This is a new feature to Caroline in the City, the city guides to my favorite destinations in the world, featuring the best places to eat, stay and hang out.
Beyond the famous tourist attractions like the Harbour Bridge and the Opera House, Sydney is a chic, metropolis on the ocean. It’s surrounded on water by three sides, including the Parramatta River. There’s also the northern and southern beaches as well as the western suburbs. It’s easily accessible by public transportation, with trains, buses and ferries servicing the area. Most people who visit stay within the confines of the CBD, but if you venture out further, you’ll be surprised at what you might find, from the cultural enclaves like Italian Leichardt to the hipster cafes in Newtown and Erskineville.
Sydney is a fairly large city, so each neighborhood feels like its own little town. I lived in Marrickville, in the Inner West, so most of my knowledge about Sydney neighborhoods is limited to that part of town. Each has their own beloved bars, restaurants, cafes and shops.
Newtown is where I spent most of my time, a quirky suburb popular with students for its street art and cafes. It was a short bus ride from where I lived and chock full of places to eat, lining King Street. I usually started off my day at a cafe like VargaBar Espresso before relaxing in Camperdown Memorial Rest Park to admire its ever changing street art. I spent hours wandering the shops, including Gould’s Books, T2 Tea and the Vinnie’s thrift store. When I got sick of the slow WiFi at my apartment, I headed over to the Newtown Library to use theirs for free. The Dendy Newtown is a popular spot for arthouse movies.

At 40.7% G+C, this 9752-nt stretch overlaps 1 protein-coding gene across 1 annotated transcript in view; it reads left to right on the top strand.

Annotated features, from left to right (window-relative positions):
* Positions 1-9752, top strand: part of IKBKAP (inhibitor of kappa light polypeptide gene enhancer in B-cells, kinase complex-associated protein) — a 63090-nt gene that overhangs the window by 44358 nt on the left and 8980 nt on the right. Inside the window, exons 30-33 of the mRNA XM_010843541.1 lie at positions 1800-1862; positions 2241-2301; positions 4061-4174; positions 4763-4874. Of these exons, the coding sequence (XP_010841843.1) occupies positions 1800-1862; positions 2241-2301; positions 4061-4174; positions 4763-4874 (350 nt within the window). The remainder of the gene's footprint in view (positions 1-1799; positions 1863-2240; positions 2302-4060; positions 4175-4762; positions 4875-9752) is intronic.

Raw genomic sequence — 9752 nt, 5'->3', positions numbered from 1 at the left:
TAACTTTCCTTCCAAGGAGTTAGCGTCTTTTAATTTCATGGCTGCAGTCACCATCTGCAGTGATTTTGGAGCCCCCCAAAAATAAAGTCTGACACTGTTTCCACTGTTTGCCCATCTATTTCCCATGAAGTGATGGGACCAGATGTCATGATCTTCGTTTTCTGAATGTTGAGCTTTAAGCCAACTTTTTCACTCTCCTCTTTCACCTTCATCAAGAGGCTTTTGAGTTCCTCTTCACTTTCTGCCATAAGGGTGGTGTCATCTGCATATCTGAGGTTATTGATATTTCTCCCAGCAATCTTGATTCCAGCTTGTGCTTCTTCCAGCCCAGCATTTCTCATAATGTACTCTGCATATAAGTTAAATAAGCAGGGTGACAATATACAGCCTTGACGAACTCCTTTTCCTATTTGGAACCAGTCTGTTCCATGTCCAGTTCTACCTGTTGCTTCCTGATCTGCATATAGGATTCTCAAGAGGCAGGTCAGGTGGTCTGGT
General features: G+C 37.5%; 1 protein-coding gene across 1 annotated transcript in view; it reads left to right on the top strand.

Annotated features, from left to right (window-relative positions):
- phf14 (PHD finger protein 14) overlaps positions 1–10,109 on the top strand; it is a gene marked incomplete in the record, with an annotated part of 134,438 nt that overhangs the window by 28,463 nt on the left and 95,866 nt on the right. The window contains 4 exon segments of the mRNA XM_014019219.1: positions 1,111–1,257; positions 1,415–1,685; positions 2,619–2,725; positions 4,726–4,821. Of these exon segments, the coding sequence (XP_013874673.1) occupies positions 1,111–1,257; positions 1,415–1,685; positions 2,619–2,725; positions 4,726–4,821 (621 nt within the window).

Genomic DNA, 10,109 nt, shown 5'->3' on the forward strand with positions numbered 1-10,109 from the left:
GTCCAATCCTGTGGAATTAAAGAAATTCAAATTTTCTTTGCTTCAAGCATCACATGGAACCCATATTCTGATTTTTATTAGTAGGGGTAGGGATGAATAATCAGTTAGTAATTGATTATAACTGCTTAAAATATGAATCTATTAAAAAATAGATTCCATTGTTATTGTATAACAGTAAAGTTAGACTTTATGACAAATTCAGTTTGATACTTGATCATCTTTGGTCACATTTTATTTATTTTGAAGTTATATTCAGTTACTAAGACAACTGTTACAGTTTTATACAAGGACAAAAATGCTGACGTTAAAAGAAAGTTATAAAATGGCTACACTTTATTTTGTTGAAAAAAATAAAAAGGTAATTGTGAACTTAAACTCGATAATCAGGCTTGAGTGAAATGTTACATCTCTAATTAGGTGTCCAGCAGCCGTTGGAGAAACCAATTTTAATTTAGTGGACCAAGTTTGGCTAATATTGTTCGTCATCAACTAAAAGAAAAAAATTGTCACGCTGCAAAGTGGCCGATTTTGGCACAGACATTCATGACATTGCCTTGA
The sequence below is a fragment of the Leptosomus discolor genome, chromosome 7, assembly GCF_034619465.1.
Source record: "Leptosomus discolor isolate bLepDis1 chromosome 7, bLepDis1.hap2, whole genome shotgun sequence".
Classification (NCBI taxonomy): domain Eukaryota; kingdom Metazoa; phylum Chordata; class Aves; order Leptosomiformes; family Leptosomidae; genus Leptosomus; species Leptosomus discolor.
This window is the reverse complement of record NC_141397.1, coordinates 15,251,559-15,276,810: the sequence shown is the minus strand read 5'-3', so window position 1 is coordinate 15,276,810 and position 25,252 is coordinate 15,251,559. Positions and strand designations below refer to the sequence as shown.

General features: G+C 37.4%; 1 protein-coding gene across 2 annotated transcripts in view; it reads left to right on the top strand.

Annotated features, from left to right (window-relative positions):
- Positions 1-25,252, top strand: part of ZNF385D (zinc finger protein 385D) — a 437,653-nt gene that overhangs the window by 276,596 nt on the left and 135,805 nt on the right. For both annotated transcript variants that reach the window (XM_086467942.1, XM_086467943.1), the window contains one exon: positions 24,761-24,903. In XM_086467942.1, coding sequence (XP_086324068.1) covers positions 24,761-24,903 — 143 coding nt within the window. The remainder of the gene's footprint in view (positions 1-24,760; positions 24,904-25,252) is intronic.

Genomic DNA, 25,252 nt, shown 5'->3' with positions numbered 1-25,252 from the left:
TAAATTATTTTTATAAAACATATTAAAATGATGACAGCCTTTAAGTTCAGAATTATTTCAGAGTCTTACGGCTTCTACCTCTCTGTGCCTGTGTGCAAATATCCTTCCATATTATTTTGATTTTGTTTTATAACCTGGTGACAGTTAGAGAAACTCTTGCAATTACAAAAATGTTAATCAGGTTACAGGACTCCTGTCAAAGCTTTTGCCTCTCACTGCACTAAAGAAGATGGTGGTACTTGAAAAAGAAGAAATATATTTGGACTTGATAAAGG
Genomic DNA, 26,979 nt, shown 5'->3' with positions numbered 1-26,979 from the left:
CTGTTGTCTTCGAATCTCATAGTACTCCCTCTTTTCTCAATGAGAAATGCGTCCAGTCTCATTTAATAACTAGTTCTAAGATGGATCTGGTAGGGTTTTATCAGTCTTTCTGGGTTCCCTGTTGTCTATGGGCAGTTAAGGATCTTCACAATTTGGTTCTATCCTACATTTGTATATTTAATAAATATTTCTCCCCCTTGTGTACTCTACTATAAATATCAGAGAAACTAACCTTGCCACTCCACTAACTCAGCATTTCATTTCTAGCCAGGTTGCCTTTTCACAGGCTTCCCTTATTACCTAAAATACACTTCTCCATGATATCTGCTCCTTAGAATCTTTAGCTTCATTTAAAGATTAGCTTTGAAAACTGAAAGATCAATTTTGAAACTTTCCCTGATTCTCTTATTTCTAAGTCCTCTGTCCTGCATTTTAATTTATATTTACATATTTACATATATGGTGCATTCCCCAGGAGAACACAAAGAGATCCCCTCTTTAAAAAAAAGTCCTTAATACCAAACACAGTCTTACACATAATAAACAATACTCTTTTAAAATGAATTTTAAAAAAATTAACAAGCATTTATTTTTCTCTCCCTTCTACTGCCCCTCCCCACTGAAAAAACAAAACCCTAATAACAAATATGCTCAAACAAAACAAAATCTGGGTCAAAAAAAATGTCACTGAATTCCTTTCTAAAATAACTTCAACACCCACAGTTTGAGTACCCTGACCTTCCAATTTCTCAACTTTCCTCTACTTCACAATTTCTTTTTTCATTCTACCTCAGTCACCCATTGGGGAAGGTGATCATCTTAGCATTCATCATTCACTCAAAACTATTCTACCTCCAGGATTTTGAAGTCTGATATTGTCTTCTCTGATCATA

Nearby Erskineville, located between Newtown and Alexandria, is smaller in size than its neighboring suburbs, but has a surprising number of businesses to make up for it. It’s within walking distance of three train stations, so I stopped here a few times to wander around before hopping back on the train. Cafe Shenkin was one of my favorite spots here, as it has open windows for people watching and features a Mediterranean menu. The Imperial Hotel is one of the city’s most prolific gay nightlife spots. Erskineville also has its own park and sports oval.
I didn’t do much exploring in Alexandria, but I’ve heard so much about the area since I left. Friends have told me about The Grounds of Alexandria, a hip coffee shop and restaurant popular with locals. The neighborhood also encompasses the sprawling Sydney Park, a great place to spend an afternoon in the sun.
Surry Hills and Darlinghurst are both on the border with King’s Cross, but have surprising places on side streets you might not find on your own. Shady Pines Saloon is a speakeasy of sorts that reminds me of an American hunting lodge.
When I first arrived, I wanted to live in Glebe, which is within walking distance of the city centre and has weekly markets and dozens of fantastic restaurants. Starting at the Broadway shopping center, Glebe Point Road runs through the neighborhood. Some of my favorite Glebe hangouts were Gleebooks, Badde Manors and, of course, the Glebe Markets.